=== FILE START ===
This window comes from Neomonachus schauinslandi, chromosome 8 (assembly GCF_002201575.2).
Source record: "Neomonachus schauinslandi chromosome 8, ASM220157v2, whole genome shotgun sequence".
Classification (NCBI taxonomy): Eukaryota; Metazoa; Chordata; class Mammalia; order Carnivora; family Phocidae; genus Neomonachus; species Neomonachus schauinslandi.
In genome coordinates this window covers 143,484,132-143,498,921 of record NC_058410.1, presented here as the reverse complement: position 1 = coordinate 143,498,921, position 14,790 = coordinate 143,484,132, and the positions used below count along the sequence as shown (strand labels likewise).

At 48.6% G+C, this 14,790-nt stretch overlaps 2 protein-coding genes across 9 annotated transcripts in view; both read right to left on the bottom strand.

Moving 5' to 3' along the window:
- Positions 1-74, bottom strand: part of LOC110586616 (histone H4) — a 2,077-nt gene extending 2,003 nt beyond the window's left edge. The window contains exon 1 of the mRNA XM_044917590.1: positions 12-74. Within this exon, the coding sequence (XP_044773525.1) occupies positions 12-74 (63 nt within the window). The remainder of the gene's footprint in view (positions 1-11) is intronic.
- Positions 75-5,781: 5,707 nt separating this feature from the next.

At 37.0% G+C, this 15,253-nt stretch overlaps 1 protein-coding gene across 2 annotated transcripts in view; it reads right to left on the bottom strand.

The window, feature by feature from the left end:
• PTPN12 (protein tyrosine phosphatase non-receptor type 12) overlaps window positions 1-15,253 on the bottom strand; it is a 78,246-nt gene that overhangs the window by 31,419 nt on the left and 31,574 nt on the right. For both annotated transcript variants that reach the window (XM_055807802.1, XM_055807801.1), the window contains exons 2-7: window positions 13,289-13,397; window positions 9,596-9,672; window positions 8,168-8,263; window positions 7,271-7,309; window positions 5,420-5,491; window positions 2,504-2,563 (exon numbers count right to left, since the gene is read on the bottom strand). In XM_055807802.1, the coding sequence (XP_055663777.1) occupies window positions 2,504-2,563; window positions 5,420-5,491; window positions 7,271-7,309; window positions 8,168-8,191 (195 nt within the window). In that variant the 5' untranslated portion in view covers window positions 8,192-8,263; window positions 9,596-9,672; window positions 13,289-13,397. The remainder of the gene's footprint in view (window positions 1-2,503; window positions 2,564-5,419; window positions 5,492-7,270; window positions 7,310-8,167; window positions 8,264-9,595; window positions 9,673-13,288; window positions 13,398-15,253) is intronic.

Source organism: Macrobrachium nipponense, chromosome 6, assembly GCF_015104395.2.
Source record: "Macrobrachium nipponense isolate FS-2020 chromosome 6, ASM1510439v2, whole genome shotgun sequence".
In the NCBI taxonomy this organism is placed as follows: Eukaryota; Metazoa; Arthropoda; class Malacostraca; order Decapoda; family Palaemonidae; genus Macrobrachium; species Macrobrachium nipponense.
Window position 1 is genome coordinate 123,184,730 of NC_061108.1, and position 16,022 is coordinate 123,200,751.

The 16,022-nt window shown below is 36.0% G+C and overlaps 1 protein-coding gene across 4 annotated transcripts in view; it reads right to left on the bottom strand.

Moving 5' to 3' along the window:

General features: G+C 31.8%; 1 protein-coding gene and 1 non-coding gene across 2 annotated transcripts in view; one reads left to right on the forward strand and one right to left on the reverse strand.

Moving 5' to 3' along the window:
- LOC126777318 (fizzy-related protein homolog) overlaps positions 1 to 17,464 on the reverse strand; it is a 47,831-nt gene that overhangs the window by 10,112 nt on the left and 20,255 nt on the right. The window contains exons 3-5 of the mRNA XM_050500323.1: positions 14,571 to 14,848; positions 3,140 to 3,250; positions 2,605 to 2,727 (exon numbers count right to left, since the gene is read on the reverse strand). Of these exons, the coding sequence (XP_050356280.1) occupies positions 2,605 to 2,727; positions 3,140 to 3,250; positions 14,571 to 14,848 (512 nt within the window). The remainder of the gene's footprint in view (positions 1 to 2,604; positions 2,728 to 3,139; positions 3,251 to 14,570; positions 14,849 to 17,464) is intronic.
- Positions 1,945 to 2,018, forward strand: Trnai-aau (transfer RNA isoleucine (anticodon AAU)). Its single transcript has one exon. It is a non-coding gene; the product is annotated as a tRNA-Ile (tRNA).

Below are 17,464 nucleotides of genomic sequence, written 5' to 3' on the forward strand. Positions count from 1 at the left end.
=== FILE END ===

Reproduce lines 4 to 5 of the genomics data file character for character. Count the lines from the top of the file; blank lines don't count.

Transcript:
In genome coordinates this window covers 143,484,132-143,498,921 of record NC_058410.1, presented here as the reverse complement: position 1 = coordinate 143,498,921, position 14,790 = coordinate 143,484,132, and the positions used below count along the sequence as shown (strand labels likewise).

At 48.6% G+C, this 14,790-nt stretch overlaps 2 protein-coding genes across 9 annotated transcripts in view; both read right to left on the bottom strand.